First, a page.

(NBC) - Forty years ago today, the nation saw something that stretched the imagination: American astronauts walking on the moon.
Monday morning, Apollo astronauts celebrating the anniversary sat down to remember their mission.
"That's one small step for man, one giant leap for mankind," are the famous first words from Neil Armstrong, the first man to set foot on the moon.
It was those words, 40 years ago today, that opened a new door.
Neil Armstrong instantly catapulted America to the forefront of space exploration.
"The greatest legacy we have, I think, from Apollo is the inspiration it provided for those young dreamers who followed in the space program," said Apollo 10 and 17 astronaut Eugene Cernan.
Cernan was the last astronaut to set foot on the moon.
"I really believed we'd be back to moon by end of that decade and on way to Mars by turn of century. My glass has been half empty for three decades," he observed.
And there's disagreement on what the next step should be.
"There's a lot still to be done on the moon!" insists James Lovell, astronaut aboard Apollo 8 and 13.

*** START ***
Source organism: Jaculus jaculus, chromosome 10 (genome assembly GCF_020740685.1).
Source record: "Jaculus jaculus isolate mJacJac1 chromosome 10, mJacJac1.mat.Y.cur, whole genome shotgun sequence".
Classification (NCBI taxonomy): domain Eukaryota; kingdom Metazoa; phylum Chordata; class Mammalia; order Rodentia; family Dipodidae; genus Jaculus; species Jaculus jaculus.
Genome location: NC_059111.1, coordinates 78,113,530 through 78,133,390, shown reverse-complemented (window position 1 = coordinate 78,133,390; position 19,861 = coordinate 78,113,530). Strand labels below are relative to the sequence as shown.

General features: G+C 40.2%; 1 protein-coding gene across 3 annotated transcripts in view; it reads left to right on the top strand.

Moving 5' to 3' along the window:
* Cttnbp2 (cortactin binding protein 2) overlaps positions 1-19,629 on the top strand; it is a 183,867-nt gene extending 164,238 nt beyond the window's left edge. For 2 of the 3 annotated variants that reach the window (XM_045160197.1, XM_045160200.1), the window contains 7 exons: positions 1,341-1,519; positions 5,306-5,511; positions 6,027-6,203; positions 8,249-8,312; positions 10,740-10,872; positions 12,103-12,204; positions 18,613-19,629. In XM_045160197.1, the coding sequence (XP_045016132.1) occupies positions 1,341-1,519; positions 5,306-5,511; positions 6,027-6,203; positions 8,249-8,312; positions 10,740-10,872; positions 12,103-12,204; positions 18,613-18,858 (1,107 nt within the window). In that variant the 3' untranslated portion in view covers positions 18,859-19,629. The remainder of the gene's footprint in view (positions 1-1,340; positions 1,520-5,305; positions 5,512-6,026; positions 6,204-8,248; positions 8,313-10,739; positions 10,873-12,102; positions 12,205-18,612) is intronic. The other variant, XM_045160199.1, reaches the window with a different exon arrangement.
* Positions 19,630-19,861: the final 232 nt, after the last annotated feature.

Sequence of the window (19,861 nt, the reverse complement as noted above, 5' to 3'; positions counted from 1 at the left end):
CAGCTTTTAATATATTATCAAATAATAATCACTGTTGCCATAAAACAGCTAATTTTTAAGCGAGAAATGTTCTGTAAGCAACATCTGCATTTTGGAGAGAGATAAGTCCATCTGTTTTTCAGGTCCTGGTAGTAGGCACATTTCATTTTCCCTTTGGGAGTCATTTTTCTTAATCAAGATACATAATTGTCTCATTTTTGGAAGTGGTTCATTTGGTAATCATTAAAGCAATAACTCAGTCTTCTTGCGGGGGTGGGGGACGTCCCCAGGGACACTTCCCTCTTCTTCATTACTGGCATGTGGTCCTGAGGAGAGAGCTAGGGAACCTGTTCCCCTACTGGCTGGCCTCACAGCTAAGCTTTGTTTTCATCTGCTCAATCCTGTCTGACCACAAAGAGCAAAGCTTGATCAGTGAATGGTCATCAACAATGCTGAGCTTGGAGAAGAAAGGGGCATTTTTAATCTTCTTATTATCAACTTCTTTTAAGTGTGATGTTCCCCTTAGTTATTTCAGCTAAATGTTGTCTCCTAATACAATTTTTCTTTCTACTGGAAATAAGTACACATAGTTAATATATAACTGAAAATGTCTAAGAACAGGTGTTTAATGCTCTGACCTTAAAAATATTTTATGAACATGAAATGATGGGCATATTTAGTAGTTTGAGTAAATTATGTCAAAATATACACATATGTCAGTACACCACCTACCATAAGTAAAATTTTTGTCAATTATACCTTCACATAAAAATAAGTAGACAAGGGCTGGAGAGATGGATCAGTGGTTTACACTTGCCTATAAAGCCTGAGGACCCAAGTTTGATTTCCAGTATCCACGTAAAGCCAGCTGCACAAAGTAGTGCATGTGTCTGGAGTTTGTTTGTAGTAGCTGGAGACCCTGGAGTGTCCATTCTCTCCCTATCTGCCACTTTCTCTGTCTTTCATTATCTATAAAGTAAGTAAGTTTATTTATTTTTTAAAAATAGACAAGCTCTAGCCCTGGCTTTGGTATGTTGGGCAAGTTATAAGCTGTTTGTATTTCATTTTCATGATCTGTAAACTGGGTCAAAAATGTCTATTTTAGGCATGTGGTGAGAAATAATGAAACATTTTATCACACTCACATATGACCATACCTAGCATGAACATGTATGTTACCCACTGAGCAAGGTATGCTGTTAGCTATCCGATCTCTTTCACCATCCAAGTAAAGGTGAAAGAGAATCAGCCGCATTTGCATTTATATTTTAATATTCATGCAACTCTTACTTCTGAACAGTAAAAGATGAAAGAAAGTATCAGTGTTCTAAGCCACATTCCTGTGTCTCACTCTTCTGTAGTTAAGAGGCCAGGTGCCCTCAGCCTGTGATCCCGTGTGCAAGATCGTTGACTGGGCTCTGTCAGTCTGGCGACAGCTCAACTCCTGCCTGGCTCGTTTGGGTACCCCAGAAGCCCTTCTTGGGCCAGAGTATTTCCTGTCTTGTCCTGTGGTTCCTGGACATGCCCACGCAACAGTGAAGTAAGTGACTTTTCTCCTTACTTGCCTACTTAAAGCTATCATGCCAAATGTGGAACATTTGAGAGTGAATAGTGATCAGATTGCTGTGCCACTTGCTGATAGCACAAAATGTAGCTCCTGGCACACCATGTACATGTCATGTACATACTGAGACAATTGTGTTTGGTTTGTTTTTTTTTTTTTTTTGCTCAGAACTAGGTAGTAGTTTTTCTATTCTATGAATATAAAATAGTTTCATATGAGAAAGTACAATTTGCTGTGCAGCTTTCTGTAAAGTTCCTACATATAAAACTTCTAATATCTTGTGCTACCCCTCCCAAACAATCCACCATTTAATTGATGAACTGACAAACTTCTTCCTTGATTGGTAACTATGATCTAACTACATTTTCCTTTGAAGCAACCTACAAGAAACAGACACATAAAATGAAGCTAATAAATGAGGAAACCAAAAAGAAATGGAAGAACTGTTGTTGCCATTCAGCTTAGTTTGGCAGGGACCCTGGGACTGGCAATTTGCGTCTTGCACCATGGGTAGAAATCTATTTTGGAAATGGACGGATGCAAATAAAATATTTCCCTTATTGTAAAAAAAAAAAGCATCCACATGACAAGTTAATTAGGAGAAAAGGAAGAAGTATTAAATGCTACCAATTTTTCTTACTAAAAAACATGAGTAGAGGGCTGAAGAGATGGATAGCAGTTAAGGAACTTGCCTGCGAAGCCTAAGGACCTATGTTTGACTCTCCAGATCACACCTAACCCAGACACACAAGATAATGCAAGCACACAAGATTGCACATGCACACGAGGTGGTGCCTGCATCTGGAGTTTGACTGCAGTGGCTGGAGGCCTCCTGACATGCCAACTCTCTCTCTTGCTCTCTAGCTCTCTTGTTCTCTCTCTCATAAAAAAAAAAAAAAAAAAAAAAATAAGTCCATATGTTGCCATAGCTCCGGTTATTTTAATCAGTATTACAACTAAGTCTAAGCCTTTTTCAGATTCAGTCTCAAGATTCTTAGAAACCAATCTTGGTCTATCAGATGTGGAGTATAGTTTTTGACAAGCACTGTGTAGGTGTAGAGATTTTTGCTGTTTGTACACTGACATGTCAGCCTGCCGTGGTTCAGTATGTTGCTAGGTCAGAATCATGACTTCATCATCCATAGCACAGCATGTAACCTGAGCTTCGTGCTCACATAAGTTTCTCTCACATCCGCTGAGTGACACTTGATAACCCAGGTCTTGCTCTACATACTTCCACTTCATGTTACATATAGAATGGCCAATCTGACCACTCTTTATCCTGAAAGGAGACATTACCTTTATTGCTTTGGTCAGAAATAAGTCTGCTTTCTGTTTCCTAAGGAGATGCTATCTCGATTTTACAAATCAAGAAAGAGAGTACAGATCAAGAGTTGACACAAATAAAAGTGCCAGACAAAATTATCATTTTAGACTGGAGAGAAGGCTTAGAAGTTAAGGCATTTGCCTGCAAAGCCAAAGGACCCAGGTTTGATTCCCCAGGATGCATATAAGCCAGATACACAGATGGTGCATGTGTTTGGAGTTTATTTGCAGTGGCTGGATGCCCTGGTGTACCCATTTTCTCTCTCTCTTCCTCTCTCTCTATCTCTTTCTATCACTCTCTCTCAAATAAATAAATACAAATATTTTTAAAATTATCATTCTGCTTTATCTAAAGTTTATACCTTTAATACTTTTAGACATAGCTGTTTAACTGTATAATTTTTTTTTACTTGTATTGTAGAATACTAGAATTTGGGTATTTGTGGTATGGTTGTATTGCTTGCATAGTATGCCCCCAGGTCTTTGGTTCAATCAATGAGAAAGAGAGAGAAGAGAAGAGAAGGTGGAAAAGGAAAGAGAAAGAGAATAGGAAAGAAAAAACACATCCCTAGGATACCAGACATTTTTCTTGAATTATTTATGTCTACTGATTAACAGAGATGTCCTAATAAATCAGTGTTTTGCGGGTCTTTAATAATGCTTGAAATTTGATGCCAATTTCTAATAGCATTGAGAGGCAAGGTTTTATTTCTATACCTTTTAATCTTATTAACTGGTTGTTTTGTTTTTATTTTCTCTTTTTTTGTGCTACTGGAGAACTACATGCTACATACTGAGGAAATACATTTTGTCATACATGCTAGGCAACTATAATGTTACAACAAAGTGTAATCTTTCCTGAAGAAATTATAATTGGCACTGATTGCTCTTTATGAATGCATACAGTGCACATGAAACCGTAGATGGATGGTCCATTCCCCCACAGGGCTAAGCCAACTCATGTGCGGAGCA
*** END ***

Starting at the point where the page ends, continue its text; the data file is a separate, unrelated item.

"America to Mars is what it ought to be, not America back to the moon," counters Buzz Aldrin, the second man to walk the moon.
But a trip to Mars could cost far more than $100 billion.
The U.S. has already spent that on building the International Space Station, and in these tight economic times, with hundreds of thousands of jobs disappearing every month, the biggest concern may be whether America can afford to explore.
"Until we're willing to pay the price, the American public is not going to have a very aggressive space program again," argues Walter Cunningham, Apollo 7 astronaut.
The glory days of space exploration are now history, and America's future in space is unknown.
NASA's budget right now is almost $18 billion.
President Obama's asking for almost another billion next year, but then leveling off after that through 2014.